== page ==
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International Law as a “living law”.

Peculiarities of IL (in comparison with national law).

Main difference lies in 3P: permissions, restrictions, prohibitions (less than 10%).

International law is characterized by contiguity – constant legal system.

No central power – more democratic character.

Regulation of different relation between different subjects.

Subjects of international law are different.

The Case of the S.S. "Lotus" (France v. Turkey), 1927.


The Lotus case concerns a criminal trial which was the result of the 2 August 1926 collision between the S.S. Lotus, a French steamship (or steamer), and the S.S. Boz-Kourt, a Turkish steamer, in a region just north of Mytilene (Greece). As a result of the accident, eight Turkish nationals aboard the Boz-Kourt drowned when the vessel was torn apart by the Lotus.

On 7 September 1927 the case was presented before the Permanent Court of International Justice, the judicial branch of the League of Nations, the predecessor of the United Nations.

The issue at stake was Turkey's jurisdiction to try Monsieur Demons, the French officer on watch duty at the time of the collision. Since the collision occurred on the high seas, France claimed that the state whose flag the vessel flew had exclusive jurisdiction over the matter. France proffered case law, through which it attempted to show at least state practice in support of its position. However, those cases both involved ships that flew the flag of the flag state and were thus easily distinguishable. The Court, therefore, rejected France's position stating that there was no rule to that effect in international law.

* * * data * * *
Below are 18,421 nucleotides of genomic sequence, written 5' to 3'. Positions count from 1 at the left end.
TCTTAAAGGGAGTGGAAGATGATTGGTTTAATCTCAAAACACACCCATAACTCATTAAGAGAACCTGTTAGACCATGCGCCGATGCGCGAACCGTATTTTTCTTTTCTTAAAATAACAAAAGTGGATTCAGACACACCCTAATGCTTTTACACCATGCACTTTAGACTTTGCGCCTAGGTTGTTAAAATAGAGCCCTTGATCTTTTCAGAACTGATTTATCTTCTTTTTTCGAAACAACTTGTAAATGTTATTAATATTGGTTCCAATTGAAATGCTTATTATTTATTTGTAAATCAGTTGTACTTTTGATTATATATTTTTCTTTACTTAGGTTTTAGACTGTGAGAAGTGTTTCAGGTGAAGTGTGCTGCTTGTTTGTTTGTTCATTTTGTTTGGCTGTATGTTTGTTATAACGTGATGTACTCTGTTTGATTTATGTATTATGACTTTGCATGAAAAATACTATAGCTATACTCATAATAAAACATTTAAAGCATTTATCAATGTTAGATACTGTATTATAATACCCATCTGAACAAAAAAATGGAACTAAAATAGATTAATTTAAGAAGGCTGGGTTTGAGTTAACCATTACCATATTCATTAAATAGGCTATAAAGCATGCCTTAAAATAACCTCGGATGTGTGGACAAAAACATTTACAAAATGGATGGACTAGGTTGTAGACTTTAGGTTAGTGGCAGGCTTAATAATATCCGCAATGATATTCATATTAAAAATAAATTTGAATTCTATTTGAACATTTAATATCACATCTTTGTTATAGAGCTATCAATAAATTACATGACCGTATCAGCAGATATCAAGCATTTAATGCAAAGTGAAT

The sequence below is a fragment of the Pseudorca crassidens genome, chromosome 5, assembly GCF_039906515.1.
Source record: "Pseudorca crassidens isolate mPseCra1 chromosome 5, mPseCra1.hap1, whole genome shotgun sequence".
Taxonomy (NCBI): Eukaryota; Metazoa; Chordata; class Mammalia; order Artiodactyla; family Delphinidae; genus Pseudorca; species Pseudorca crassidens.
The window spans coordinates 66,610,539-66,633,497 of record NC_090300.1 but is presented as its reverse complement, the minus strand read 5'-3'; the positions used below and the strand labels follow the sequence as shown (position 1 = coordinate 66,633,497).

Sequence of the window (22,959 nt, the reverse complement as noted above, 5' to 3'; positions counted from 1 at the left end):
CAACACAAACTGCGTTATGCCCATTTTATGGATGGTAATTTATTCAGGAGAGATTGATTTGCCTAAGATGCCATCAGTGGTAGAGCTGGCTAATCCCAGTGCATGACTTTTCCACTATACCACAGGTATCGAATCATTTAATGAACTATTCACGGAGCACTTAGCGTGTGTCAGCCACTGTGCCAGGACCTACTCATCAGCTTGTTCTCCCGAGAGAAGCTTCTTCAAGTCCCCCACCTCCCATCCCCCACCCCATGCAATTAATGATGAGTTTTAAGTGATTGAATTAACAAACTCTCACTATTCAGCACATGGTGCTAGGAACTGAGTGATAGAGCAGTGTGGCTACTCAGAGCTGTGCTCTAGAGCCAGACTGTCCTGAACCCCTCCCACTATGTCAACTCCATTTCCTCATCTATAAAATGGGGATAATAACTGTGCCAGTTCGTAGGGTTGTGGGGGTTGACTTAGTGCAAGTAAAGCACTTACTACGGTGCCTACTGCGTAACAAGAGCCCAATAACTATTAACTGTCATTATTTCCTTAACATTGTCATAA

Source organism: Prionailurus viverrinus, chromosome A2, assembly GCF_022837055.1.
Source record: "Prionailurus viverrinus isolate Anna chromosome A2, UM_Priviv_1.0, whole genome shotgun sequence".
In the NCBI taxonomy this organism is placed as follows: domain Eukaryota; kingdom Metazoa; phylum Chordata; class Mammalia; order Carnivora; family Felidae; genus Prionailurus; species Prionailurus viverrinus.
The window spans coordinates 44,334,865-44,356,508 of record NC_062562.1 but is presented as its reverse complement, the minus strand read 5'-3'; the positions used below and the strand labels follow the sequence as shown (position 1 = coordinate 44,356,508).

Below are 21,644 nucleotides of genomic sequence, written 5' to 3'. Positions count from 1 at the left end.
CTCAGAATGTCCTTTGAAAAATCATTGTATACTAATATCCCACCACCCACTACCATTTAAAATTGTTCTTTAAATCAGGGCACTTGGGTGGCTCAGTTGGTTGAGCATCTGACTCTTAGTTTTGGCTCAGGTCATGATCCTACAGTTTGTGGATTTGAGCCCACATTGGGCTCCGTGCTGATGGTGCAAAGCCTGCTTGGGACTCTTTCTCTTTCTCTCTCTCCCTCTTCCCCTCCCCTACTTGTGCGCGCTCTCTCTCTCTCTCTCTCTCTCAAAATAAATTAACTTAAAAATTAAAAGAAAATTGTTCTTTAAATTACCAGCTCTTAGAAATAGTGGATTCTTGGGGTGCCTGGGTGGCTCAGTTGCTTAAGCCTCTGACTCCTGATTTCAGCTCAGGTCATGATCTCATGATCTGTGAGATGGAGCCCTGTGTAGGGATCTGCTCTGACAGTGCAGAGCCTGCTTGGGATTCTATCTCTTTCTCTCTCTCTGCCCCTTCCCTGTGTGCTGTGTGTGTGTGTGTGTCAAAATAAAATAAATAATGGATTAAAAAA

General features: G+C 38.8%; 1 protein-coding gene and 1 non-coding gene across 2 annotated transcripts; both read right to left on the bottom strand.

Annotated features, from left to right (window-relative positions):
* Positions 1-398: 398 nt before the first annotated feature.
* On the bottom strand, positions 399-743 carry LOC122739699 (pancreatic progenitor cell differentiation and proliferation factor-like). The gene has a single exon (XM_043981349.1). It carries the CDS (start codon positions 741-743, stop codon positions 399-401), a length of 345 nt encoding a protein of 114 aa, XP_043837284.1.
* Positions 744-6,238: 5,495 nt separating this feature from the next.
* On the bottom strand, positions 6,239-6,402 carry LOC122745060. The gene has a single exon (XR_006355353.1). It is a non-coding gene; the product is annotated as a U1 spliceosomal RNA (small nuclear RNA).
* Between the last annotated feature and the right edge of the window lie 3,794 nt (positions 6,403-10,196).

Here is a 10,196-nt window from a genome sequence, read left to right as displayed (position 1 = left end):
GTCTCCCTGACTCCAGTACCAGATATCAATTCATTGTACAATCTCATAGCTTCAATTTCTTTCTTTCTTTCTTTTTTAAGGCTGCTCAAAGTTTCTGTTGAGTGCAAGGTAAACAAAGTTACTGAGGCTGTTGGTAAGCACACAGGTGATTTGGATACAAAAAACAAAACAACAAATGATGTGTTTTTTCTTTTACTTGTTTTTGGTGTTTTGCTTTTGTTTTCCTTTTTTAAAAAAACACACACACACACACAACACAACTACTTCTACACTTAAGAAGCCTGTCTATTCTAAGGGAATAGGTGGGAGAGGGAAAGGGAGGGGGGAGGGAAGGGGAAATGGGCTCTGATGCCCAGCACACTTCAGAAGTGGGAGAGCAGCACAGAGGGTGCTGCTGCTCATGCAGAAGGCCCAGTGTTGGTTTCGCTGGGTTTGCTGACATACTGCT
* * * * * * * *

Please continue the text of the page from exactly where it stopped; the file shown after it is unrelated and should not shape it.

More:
The Lotus principle or Lotus approach, usually considered a foundation of international law, says that sovereign states may act in any way they wish so long as they do not contravene an explicit prohibition. The application of this principle – an outgrowth of the Lotus case – to future incidents raising the issue of jurisdiction over people on the high seas was changed by article 11[1] of the 1958 High Seas Convention. The convention, held in Geneva, laid emphasis on the fact that only the flag state or the state of which the alleged offender was a national had jurisdiction over sailors regarding incidents occurring in high seas.

The principle has also been used in arguments against the reasons of the United States of America, for opposing the existence of the International Criminal Court (ICC).[2]


International Law as a “living law”.

Eugen Ehrlich. The point Ehrlich sought to make was that the "living law" which regulates social life may be quite different from the norms for decision applied by courts, and may sometimes attract far greater cultural authority which lawyers cannot safely ignore. Norms for decision regulate only those disputes that are brought before a judicial or other tribunal. Living law is a framework for the routine structuring of social relationships. Its source is in the many different kinds of social associations in which people co-exist. Its essence is not dispute and litigation, but peace and co-operation. What counts as law depends on what kind of authority exists to give it legal significance among those it is supposed to regulate. Ehrlich's teaching is that the sources of law's authority are plural and insofar as some of those sources are political and others cultural they may conflict. But not all the norms of social associations should be thought of as 'law', in Ehrlich's view. Legal norms (understood sociologically, rather than juristically) are typically distinguished from merely moral or customary ones by powerful feelings of revulsion which typically attach to breach of them. They are, thus, regarded as socially fundamental. In addition, legal norms concern certain kinds of relationships, transactions and circumstances which he described as 'facts of the law' - specially important topics or considerations for social regulation.


Legal rules are supposed to be applied contemporary to modern life. The rule should be applied from the point of view from the time of application. Law changes without special actions.

Date: 2015-12-11; view: 740

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